These scum are not hunters; they are poachers and amount to anti-hunters’ best allies…
On Sept. 17, a father and his son recklessly fired their rifles at a herd of 60 pronghorn antelope on the Woodruff Wildlife Management Area in Rich County. After the shooting was over, five pronghorn — three bucks and two does — were dead.
Each man had a permit to take a doe. But neither man had a permit to take a buck.
On Sept. 10, a hunter shot three mountain goats near Ben Lomond Peak. His permit allowed him to take only one goat. Read more
HUNTERcourse.com is pleased to announce that hunter education student Jarid Hoyt, of Sanford, Michigan, and his field day instructor Marilyn Garrison, of the Bay County Conservation and Gun Club, are the winners of the first annual Jim Shockey Dream Hunt.
In October, Jarid and Marilyn will fly to Saskatchewan, Canada for Read more
By Glen Wunderlich
Any Michigander knows all too well that fair-weather activities are limited, and with firearms deer season on hand in five weeks,there’s no better time to sight in the big guns than now.
Most shooters know that a steady rest is a good place to start to minimize human error. Benchrest sand bags under the forearm and butt stock can minimize movement and are a must for determining the accuracy potential of any round. But, repeating this accuracy afield can be problematic.
Obviously, pin-point accuracy is not as important at closer ranges, but when stretching the limits of a firearm across a field or through the woods, every bit of precision is required to minimize the risk of bad shots.
Here’s a tip for those that shoot from any type of box blind Read more
After much political rangling, legislators still have to approve regulations for sporting swine ranches.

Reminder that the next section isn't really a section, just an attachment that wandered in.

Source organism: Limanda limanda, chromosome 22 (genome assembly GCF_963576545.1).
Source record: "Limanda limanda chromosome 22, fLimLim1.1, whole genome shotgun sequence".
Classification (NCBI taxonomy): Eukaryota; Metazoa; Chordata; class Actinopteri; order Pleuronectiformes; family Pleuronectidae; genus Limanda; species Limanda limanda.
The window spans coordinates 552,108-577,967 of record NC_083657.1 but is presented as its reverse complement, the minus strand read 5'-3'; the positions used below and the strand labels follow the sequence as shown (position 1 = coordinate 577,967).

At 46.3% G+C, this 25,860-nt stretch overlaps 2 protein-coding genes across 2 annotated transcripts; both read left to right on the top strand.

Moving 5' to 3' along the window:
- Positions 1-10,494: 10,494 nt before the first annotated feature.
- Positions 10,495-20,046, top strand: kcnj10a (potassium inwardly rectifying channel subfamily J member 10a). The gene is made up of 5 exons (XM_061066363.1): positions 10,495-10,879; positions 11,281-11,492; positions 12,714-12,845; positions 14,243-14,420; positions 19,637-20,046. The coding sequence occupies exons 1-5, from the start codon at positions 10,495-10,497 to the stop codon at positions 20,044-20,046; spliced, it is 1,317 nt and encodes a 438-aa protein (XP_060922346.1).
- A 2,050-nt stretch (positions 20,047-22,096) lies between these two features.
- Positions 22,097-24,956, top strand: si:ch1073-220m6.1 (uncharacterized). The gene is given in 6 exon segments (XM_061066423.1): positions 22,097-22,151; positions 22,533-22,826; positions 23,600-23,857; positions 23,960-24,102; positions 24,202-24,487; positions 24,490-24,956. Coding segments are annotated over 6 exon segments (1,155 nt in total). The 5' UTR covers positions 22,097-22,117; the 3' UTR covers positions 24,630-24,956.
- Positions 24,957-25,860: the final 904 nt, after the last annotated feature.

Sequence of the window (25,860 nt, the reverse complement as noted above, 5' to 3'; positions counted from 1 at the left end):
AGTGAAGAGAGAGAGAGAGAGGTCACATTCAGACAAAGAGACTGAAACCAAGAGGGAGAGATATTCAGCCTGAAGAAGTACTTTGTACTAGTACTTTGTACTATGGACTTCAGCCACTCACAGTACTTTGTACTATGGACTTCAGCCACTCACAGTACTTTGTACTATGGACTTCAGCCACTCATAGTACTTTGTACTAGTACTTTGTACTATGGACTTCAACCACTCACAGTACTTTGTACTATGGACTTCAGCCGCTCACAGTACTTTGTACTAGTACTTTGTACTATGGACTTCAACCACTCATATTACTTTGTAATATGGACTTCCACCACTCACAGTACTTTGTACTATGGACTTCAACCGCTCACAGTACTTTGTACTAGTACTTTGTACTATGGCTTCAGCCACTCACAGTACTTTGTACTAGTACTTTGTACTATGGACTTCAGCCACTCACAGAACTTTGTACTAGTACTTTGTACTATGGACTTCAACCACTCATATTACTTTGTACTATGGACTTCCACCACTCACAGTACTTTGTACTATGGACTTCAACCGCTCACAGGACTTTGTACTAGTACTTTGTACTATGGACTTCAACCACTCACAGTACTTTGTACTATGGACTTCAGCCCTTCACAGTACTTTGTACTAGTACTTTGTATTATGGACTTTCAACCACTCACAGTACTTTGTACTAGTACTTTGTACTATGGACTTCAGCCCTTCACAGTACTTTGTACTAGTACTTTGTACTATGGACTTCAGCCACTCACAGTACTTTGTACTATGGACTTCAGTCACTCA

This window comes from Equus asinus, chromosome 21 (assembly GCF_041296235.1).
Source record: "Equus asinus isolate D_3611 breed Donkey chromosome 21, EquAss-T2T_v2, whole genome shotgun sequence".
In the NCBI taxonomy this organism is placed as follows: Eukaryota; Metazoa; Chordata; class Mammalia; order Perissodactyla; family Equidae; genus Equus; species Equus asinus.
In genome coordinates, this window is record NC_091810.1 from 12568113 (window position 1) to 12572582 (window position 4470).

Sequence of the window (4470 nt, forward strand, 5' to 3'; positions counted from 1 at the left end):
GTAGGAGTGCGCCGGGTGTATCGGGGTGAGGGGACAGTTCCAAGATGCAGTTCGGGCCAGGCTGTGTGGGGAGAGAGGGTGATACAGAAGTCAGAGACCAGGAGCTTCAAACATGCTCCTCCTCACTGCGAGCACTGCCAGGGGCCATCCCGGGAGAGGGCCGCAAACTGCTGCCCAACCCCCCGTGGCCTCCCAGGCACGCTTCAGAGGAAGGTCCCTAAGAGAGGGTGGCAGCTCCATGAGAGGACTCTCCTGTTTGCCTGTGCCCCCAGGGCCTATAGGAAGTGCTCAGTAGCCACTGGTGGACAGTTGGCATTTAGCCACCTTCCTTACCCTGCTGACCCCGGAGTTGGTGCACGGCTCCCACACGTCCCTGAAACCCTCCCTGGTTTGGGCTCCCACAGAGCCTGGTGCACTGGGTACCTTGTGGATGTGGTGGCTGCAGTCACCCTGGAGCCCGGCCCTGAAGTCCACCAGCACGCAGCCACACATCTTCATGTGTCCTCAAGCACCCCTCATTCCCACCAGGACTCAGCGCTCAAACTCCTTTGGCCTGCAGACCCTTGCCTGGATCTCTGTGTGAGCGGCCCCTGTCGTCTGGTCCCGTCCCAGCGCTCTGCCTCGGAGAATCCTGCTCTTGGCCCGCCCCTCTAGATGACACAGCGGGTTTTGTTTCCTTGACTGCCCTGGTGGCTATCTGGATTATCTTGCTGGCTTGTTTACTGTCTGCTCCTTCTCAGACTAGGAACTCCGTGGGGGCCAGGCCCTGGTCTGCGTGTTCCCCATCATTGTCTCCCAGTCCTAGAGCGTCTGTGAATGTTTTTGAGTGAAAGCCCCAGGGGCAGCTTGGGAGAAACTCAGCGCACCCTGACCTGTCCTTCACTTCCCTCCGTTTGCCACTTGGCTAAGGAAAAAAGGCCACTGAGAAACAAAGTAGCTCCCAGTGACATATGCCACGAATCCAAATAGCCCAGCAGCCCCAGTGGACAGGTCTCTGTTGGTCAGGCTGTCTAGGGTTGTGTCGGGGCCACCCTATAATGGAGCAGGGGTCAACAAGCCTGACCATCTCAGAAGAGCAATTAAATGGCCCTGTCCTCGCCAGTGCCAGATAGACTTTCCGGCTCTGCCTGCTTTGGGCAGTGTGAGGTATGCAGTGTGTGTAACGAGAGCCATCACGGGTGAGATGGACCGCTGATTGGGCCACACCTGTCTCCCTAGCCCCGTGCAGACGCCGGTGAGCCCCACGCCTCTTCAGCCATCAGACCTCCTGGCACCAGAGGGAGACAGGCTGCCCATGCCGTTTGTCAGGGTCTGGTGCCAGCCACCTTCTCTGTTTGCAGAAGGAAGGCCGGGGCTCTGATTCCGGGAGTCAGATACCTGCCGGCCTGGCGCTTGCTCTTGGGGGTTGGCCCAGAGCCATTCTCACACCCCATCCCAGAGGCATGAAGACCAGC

The Michigan DNR’s deer forecast in an abbreviated form.
Within the UP, deer populations continue to slowly increase following a second mild winter in a row. Fawn production should be good, though predation may have produced some losses. Antlered buck numbers will likely be on the rise, as the increased production of fawns in 2010 should lead to greater antlered buck numbers this year. More deer will be found in the Southern UP near Lake Michigan, with fewer in the Northern UP near Lake Superior. Antlerless licenses are available in DMUs 022, 055, 122, 152, 155, 252, and 255 for 2011. Special buck harvest restrictions noted above are in place throughout the UP.
Northern Lower Michigan
Mild winter conditions for the second year in a row in the NLP should lead to increasing deer numbers. Deer numbers on many state land areas appear to be on the rise, though they are still below goal in some areas. In some NLP units, indications are that there is an overabundance of deer on private land but lower than desired populations on public land. Special antlerless seasons and private land license quotas are used in these units to target deer on private land even if abundant sign and sightings do not occur on public land. The number of antlerless deer licenses is the same as last year in eastern NLP multi-unit area DMU 487, while no antlerless permits were made available in four counties (Cheboygan, Otsego, Roscommon, and Kalkaska). Special buck harvest restrictions noted above are in place in DMU 487. Within DMU 487 ONLY, hunters may harvest an antlerless deer with a firearm or combination license within the Nov. 15-30 firearms season.
The deer population in southern Michigan is expected to be similar to the last few years. Abundant food and cover in the form of agricultural crops and scattered swamps and woodlots provide very good habitat across the southern Michigan landscape. This high quality habitat, combined with relatively mild winter conditions, results in an abundant and productive deer population. Deer populations generally exceed DNR goals and fawns generally come in sets of twins and triplets. High numbers of antlerless permits are available again this year, particularly in the multi-county DMU 486 (most of southern Michigan except St. Clair, Macomb, Wayne, and Monroe Counties). rm season or the Dec. 9-18 muzzleloader season.
The Director of the US Fish and Wildlife Services has written a response to an editorial in the NY Times and states that the wolf is fully recovered and it is time to move on. Tell that to the whackos!